The ban on avocadoes, baby carrots, baby beans and broccoli was lifted during bilateral talks between President Uhuru Kenyatta and his host Prime Minister Pravind Jugnauth.
The move by Mauritius comes less than six months after the Chinese government opened its doors to Kenya's fresh produce.
Kenyatta said the lifting of the ban by Mauritius will help improve Kenya's export to the Indian Ocean Island country and is a major boost for horticultural farmers in the country especially women who are the majority in the sector.
During the bilateral talks, Kenyatta and PM Jugnauth witnessed the signing of several agreements including the Double Taxation Avoidance Agreement (DTAA); an Investment Promotion and Protection Agreement (IPPA) and an MOU on Cooperation for the Development of Special Economic Zones (SEZs) and Export Processing Zone in Kenya.
Other agreements were an MOU in the field of Tourism; an MOU in the field of Higher Education and Scientific Research and an MOU in the field of Arts and Culture.
Kenyatta said Kenya is bound to benefit immensely from the signed agreements and MOU’s as they would help the country achieve its development goals particularly in manufacturing and job creation.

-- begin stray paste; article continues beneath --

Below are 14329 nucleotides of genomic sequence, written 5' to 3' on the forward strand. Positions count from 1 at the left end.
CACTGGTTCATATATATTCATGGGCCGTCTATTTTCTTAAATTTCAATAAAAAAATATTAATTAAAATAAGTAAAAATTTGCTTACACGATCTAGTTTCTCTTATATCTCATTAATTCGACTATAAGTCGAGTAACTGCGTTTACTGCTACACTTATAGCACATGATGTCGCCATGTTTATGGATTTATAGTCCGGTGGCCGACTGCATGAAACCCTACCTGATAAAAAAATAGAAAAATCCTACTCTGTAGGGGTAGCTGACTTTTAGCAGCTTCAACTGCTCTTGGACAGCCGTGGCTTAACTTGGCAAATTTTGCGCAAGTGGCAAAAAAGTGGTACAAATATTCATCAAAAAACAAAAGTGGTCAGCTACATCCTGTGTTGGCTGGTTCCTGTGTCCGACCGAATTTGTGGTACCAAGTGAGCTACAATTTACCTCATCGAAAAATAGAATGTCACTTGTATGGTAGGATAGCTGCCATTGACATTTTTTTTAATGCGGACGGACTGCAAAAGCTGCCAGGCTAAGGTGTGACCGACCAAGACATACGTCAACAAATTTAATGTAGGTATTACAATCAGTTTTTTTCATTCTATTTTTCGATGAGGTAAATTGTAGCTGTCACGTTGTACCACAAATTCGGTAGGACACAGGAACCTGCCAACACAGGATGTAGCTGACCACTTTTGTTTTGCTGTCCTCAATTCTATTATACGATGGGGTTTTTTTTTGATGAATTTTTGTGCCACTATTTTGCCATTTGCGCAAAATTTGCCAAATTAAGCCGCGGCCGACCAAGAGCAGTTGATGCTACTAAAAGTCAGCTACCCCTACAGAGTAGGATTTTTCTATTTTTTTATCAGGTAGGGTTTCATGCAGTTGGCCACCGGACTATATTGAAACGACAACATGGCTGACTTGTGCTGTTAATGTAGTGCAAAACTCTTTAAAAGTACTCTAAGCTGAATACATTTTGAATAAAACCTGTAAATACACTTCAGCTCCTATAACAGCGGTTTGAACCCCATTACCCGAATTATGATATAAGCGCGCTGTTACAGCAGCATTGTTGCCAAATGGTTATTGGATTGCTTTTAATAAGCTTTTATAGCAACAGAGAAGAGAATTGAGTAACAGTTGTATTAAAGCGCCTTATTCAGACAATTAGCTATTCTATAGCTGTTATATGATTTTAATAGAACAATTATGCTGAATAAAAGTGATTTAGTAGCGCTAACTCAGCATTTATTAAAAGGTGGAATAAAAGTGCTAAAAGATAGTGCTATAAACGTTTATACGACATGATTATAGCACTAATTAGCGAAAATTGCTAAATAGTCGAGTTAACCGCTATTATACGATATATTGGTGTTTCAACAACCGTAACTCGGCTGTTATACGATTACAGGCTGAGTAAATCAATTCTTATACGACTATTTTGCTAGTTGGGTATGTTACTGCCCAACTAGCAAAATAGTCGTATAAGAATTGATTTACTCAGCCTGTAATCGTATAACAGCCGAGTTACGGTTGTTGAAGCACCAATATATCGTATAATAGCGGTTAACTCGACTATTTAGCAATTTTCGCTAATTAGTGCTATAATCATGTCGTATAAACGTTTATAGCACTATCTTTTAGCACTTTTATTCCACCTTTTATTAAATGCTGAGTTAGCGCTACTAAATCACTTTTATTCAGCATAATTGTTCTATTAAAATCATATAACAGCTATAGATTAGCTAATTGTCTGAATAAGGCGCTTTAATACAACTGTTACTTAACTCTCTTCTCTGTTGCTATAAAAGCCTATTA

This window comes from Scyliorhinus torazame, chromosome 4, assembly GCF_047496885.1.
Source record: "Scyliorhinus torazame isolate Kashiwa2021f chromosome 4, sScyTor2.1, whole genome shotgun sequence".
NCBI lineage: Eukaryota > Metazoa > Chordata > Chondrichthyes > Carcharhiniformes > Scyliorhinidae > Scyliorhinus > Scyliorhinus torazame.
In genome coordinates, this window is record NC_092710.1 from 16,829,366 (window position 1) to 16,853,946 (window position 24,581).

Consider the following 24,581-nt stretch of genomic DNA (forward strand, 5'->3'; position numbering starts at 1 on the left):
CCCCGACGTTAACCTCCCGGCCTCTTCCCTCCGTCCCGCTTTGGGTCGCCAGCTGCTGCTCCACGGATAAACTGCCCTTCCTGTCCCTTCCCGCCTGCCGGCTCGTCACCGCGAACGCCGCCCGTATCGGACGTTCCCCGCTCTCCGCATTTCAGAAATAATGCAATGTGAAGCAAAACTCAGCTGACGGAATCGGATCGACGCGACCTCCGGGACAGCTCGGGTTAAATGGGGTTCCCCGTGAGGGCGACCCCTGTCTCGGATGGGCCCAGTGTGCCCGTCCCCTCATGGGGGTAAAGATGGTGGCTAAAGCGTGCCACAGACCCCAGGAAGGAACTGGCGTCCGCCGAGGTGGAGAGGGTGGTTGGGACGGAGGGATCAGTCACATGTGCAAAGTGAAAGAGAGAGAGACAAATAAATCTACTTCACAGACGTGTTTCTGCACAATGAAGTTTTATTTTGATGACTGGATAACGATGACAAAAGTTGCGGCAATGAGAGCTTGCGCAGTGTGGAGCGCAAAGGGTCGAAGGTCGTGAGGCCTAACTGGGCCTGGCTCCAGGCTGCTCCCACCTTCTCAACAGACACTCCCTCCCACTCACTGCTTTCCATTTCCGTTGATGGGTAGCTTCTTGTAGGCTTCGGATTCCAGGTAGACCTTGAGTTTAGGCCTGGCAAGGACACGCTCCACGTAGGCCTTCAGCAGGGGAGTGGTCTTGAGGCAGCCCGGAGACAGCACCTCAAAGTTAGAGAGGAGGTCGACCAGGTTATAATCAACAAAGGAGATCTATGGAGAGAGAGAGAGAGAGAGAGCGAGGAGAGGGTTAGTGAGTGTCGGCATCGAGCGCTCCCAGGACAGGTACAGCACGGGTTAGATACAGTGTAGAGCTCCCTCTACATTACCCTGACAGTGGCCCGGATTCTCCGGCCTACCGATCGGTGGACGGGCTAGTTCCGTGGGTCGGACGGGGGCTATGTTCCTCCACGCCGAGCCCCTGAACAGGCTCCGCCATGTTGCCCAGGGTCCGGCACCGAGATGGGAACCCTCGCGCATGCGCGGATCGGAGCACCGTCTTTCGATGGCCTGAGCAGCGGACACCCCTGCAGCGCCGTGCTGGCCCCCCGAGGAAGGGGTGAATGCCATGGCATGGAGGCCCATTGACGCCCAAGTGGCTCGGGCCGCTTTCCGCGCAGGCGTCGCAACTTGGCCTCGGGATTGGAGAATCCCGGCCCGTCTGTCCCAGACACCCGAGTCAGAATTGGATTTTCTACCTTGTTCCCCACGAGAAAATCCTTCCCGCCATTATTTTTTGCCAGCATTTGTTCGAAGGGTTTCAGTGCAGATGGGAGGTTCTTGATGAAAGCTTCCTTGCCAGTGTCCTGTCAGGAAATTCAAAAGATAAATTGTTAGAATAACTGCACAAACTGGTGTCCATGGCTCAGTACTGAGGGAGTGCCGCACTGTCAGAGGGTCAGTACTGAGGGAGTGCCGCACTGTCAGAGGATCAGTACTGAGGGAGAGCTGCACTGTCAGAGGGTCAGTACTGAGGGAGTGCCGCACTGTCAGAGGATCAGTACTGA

“Both countries can benefit from the proximity of each other to foster closer cooperation across many areas. I welcome the conclusion and signing of agreements in six areas during this state visit,” the President said.
He pointed out that more bilateral engagements between Kenya and Mauritius will enhance existing cordial relations thereby increasing trade and investment opportunities.
The President said, several opportunities exist in trade and investment, financial services, agriculture, transport and communication, and in culture, education, tourism and research.